By Tim Berry
I want to put some music into your head. Depending on your age, it’s either “Strength, Courage, and Wisdom” by India Arie, or “Lions, Tigers, and Bears,” from the Wizard of Oz. Your lyric for this one, however, and regardless of which one of those you choose, is “cash, growth, and profits.”
What that would-be musical phrase is about is priorities in a growing business. It came upon me 15 years ago when I was dealing with somebody I didn’t know well who was offering to become a partner in my fledgling businesses. I was stuck at the time, supporting my software products with my consulting.
So without knowing each other well, trying to establish common ground about a very uncertain future, I came up with “Cash, growth, and profits” as a way to set priorities hard and fast, as foundations for doing business, and working together, into the future.
His first reaction was puzzlement. “What?” he said, as if to say, really, so what? “Doesn’t everybody want that? What’s to deal with? How does that help us.”
Hold on there. These three seemingly obvious concepts seem mutually compatible, but actually that happy family appearance is a facade, as different from business reality as a television family from a real family. Like a real family, they smile for the picture, but they fight all the time.
“Cash flow is our first priority,” I told him (paraphrasing, obviously), “because we don’t have outside investment to support us. Simply put, we can’t spend money we don’t have. Not ever.”
That seemed simple enough at the time, but then we got going. “So I want to do this marketing program and that sales promotion and the next one,” he said, more or less, happily. “No,” I said, unhappily, we don’t have the money.”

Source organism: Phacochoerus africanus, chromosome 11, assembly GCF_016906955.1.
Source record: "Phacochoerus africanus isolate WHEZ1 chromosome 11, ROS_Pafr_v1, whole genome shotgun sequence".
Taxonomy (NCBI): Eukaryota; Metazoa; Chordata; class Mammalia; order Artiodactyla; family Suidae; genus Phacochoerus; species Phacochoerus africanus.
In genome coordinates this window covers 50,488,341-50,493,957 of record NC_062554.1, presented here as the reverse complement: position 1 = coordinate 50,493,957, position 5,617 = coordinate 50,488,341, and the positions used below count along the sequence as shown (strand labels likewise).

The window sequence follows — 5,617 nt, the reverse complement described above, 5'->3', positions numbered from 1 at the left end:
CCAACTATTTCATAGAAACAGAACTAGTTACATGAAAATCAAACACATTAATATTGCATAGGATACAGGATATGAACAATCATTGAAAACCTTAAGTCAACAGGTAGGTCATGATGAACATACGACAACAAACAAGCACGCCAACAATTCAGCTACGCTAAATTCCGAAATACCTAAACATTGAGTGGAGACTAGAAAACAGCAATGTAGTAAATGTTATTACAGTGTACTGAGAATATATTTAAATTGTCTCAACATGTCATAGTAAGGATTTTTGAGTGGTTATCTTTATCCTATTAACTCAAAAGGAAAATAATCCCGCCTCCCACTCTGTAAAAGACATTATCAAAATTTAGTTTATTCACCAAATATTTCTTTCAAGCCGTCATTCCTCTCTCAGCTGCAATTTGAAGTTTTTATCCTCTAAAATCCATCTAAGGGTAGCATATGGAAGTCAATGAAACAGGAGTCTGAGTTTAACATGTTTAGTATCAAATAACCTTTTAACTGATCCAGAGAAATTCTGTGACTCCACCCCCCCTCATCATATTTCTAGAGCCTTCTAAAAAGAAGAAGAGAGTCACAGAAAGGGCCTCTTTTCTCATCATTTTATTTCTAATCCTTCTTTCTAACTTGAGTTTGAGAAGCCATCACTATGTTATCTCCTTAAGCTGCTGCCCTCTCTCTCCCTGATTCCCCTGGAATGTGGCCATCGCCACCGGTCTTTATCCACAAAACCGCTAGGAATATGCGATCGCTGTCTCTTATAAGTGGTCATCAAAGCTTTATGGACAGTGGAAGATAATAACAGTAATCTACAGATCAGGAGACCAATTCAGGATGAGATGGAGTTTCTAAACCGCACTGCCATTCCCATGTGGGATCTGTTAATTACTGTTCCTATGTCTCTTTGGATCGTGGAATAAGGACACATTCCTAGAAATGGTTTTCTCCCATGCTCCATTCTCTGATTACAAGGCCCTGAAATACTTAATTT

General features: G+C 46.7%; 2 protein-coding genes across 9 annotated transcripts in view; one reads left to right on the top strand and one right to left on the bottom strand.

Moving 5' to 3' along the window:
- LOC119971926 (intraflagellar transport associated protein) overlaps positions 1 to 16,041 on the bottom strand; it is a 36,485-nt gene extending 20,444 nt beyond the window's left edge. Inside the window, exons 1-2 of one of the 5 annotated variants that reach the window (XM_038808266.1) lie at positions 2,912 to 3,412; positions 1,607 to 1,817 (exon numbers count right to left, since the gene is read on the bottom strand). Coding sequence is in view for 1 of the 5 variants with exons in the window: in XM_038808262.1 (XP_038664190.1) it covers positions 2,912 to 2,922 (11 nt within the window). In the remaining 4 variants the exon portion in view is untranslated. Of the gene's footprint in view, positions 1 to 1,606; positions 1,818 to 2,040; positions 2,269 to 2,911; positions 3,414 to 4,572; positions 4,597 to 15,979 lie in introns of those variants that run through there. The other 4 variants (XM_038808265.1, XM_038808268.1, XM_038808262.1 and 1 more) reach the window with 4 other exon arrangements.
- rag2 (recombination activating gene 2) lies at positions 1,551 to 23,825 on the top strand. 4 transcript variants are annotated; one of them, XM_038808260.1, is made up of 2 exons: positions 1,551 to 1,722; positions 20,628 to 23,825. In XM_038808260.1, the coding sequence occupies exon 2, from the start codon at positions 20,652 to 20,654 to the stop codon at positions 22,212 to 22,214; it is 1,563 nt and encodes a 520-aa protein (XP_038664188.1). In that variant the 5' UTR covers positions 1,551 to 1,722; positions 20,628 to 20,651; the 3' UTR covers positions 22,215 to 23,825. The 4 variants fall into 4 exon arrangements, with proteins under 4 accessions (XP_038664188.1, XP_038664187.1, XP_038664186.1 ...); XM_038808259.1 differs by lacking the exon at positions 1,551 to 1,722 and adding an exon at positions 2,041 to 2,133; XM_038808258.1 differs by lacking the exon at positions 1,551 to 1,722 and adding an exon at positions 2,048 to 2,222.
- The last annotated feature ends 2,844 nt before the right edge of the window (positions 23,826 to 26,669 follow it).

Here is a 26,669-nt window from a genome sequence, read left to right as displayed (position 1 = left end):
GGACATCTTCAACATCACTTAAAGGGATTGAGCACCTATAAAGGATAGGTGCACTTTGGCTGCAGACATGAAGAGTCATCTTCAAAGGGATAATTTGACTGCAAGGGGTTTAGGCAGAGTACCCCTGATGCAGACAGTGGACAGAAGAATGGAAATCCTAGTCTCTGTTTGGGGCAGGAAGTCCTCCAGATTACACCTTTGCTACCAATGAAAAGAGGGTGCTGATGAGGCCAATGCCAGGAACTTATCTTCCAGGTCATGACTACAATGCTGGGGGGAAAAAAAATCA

“But we will. This will pay for itself many times over.” He was right sometimes and I was right sometimes, but we didn’t get along. Making cash flow the priority is often a matter of survival for real business, but it’s torture for somebody who believes you can spend money to buy sales. If you don’t have somebody else’s money to spend, you grow more slowly. It doesn’t mean you don’t do marketing or sales promotion, but it changes what you do and what you don’t and how you decide.
Making the cash flow the first priority was a matter of survival, but it wasn’t fun. If you’re going to run a company that way — call it bootstrapping, and respect it, lots of companies do it that way — you’re going to have to turn down some marketing expenses.
So now, if we’ve established cash as first priority, consider growth vs. profits. I always wanted growth first. Believe me, those two fight all the time. You’re steering a company with marketing expenses, and that’s a constant interplay between growth (more marketing expense) and profits (less). And please note that pricing seems a more obvious knob to turn between profits and growth, but I don’t like that one because I believe that in our more complicated markets these days a lower price doesn’t always generate higher growth. Sometimes lowering a price hurts credibility, and doesn’t help sales. For example, how do you feel about really cheap sushi?
My sales-oriented once-upon-a-time partner hated my cash flow being the first priority, but he was consoled somewhat with growth coming before profits. As we worked together for a year or so before breaking up, it became increasingly clear that the growth vs. profits knob is one of the most powerful knob you have in the business. The focus on cash flow wasn’t a matter of choice and we made that clear. Growth vs. profits, however, is a choice you make.
What I’d like to do with this post is suggest that every business is better off for thinking through how it ranks these three factors. You should have it clear for yourself and clear for the rest of your team and everybody else who’s involved with your plan. So put it to music, and choose your song.
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About the Author: Tim Berry is president and founder of Palo Alto Software, founder of bplans.com, and co-founder of Borland International. He is also the author of books and software on business planning including Business Plan Pro and Hurdle: the Book on Business Planning; and a Stanford MBA. His main blogs are Planning, Startups, Stories and Up and Running.